Posted on July 09, 2011
Zion National Park


(Click to enlarge all images.)

By Matt Tonis

After a much needed sleep in an actual bed after our overnight drive to Salt Lake City, we started off for Zion National Park around 8:00 AM. Driving through the Salt Lake City area, I noticed both the metropolitan city, and the natural beauty of the surrounding mountains. These are not things that I am able to witness every day, being from a coastal town in Massachusetts, so this portion of driving through the western half of our country has been a treat for me. The scenery has varied in appearance, from wide open fields to mountain ranges, but have been just as entertaining to watch go by as we make our way across this great country. Being able to see a Karl Malone Toyota dealership and a mountain range in the same line of view is pretty cool to see civilization and nature coexisting without destruction.

On our way to lunch, we watched the movie “Food Inc.”, which details how the food we eat is created. Billy described it as, “one of the most influential movies to come out in the last two or three years,” and I can see why. The treatment of the animals that we eat is terrible and it is quite obvious why there are as many diseases and call-backs as there are. The message of the film is to get the American public to make better decisions in the food it creates and consumes. This can mean buying local ingredients or cutting back on the amount of meat you consume.

The beauty of the road continued all the way to the National Park. When we got there, all of us piled onto a tram which brought us to the last station on the route. The hike was tremendous with all of the rocks surrounding the walking path. There was also flowing water underneath us the entire time.

Along the way, Billy pulled us over to talk about water in America. When there is rain, it seeps through the rock and flows towards the bottom to the more dense rock. This is natures way of repairing itself. This segwayed into that the earth will always be able to repair itself, whether people are here for it or not remains to be seen. Billy also told us that experts say that the next major war will be fought over water, not oil. It is also said that, at the rate of use that is going on now, Las Vegas, since it is in a desert, will run out of water by the year 2019. That is a scary proposition seeing that we are in 2011 and that 2019 is within the foreseeable future (unless you believe the world  will end on December 21, 2012.) News to me during this discussion, however, is that the southern states are having a tougher time with water supply than the rest of the country. The US does take for granted how much of a water supply we have compared to other countries. We take for granted that we have running water coming out of our faucets everyday without fail.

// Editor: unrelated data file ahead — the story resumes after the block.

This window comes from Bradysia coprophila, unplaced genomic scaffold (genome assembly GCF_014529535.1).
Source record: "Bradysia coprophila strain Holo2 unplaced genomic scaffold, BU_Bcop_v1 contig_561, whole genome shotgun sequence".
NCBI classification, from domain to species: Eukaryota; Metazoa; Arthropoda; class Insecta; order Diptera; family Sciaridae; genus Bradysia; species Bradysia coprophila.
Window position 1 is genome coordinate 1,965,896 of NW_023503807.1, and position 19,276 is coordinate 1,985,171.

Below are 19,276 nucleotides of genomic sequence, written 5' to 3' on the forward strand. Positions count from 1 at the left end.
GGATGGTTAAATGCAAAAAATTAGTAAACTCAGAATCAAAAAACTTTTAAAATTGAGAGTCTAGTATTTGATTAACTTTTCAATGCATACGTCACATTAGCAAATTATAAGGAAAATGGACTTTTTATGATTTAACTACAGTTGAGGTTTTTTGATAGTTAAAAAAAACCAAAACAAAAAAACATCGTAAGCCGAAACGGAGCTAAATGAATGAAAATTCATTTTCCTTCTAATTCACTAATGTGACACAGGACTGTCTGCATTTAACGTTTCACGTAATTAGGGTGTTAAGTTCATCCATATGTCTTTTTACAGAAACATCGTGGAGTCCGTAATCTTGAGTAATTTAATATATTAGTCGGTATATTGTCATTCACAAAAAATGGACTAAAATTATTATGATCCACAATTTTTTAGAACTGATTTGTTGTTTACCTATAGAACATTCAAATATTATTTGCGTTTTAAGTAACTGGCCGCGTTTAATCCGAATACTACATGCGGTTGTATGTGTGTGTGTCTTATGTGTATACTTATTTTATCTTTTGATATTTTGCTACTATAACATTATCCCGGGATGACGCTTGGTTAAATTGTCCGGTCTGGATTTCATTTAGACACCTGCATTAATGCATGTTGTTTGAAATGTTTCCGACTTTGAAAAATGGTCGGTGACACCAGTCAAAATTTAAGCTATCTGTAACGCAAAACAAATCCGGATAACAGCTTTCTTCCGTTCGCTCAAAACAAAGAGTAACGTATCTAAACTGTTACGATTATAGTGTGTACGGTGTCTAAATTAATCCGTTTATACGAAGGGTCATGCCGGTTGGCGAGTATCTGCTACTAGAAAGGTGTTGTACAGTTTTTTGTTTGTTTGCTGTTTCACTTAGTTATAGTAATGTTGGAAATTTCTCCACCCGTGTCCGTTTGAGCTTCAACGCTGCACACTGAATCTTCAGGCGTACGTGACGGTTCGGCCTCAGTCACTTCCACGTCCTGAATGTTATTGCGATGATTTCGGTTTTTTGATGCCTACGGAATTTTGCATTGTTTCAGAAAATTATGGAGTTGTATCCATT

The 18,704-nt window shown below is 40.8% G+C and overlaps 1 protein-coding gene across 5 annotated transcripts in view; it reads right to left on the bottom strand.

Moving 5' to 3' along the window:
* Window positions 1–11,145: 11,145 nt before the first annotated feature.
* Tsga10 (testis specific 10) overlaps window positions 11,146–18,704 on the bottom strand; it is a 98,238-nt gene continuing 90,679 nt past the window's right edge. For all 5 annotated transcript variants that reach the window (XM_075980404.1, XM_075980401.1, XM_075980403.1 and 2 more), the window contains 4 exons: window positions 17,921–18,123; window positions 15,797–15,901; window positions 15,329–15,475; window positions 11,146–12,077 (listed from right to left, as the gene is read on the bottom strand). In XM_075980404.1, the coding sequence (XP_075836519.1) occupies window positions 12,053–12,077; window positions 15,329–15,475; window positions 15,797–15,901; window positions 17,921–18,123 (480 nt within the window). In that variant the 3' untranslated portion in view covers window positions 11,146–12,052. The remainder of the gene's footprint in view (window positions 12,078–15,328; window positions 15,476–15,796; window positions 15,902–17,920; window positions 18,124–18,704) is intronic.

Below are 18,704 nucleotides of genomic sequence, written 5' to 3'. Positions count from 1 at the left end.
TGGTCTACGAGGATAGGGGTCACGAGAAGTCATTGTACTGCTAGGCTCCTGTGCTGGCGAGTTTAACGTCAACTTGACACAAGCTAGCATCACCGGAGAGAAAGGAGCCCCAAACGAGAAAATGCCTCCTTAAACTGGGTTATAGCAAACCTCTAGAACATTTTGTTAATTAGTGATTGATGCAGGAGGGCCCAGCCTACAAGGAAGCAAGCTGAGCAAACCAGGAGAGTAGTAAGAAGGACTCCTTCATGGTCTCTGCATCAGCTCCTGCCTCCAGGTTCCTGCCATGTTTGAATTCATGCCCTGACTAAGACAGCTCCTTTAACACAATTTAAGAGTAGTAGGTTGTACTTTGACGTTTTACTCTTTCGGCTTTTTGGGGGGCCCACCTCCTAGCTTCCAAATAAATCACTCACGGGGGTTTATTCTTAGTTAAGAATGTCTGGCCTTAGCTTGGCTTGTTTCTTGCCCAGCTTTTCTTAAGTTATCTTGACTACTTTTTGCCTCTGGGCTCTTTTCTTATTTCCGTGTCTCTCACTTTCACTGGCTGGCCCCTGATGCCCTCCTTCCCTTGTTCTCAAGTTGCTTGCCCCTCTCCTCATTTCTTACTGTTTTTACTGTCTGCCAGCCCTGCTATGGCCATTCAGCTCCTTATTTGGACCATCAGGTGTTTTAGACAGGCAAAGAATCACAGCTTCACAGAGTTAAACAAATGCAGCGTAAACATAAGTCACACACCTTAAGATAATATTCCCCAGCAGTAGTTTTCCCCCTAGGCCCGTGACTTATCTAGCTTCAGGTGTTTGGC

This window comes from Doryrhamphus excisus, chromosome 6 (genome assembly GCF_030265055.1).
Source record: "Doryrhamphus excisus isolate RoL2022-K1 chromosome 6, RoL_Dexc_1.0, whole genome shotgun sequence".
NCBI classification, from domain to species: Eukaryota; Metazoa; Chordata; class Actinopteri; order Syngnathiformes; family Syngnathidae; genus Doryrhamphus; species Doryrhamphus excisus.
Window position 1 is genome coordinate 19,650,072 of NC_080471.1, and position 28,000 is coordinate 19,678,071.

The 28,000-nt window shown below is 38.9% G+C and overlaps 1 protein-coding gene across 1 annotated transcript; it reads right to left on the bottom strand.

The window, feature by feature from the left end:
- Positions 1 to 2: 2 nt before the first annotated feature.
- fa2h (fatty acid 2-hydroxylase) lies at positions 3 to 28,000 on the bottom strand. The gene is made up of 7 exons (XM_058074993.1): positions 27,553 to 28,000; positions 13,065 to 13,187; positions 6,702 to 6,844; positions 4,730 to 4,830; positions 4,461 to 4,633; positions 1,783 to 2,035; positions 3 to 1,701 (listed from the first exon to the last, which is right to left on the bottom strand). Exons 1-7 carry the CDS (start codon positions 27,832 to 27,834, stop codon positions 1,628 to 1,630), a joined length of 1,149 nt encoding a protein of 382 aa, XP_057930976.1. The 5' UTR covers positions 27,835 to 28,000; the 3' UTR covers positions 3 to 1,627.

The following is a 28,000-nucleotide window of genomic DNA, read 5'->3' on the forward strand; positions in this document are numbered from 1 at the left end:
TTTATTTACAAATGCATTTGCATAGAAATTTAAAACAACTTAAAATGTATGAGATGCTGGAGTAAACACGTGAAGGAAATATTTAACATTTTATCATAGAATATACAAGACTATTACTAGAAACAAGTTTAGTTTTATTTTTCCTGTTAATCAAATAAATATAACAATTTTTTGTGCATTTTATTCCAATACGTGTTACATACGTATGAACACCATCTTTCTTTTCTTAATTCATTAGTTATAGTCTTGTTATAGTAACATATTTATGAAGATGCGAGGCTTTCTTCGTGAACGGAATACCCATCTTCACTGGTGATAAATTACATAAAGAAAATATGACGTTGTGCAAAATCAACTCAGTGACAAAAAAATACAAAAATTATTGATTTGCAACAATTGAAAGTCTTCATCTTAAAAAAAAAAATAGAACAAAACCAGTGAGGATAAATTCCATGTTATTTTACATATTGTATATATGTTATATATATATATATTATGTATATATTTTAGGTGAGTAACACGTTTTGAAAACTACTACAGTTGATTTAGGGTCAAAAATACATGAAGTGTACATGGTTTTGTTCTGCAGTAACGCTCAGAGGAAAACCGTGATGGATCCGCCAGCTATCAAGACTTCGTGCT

Our hike continued down towards a beach-like area at the bottom of the canyon. Here, we hung out, took pictures, and some people went into the water. It was really cool to be playing around near the water at the bottom of a canyon in a national park. This experience is part of what makes this trip such a great experience. Not only do we go and meet with experts on social issues, but we also get to have experiences that we would must likely never otherwise have, like today or listening to your friends play in a blues club in Memphis.

We returned to the hotel and hung out for a little while, then went to the park in Hurricane, Utah. Here, Billy’s friend Scott told us about his life. He told us that “loneliness is necessary” and how everybody feels unloved and invisible sometimes. His talk was inspiring because as young people, most high schoolers feel that we are alone in the world at some points. He also talked to us about how he went from a high schooler who tried to please everyone to evolving into the person who he is today. This talk while sitting in the park represented our Reconstructionist service. Mordechai Kaplan, the leader of the Reconstructionist movement, said that we need to be able to find God in nature, each other, and ourselves. Sitting in the open air and listening to  Scott talk came together beautifully, in my opinion, in finding God.

After Scott spoke with us, we had a cookout in the park. The lightning in the distance made for beautiful light in the dark, Utah sky. I don’t think that will ever happen again for me, eating at a cookout during a lightning storm in Utah, and I’m glad I did it on this trip, with these people.